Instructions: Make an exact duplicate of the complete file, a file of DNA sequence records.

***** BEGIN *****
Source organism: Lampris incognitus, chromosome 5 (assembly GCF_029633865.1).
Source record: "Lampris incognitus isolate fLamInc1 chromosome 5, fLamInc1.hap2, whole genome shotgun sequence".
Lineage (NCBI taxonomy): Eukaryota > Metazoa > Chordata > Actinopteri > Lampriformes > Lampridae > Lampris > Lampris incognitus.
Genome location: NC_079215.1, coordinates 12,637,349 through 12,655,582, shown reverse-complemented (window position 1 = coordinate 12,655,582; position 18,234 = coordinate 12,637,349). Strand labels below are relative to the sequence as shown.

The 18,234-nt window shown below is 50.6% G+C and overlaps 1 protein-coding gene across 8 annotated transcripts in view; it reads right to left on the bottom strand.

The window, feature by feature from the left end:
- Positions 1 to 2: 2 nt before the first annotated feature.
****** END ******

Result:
Source organism: Lampris incognitus, chromosome 5 (assembly GCF_029633865.1).
Source record: "Lampris incognitus isolate fLamInc1 chromosome 5, fLamInc1.hap2, whole genome shotgun sequence".
Lineage (NCBI taxonomy): Eukaryota > Metazoa > Chordata > Actinopteri > Lampriformes > Lampridae > Lampris > Lampris incognitus.
Genome location: NC_079215.1, coordinates 12,637,349 through 12,655,582, shown reverse-complemented (window position 1 = coordinate 12,655,582; position 18,234 = coordinate 12,637,349). Strand labels below are relative to the sequence as shown.

The 18,234-nt window shown below is 50.6% G+C and overlaps 1 protein-coding gene across 8 annotated transcripts in view; it reads right to left on the bottom strand.

The window, feature by feature from the left end:
- Positions 1 to 2: 2 nt before the first annotated feature.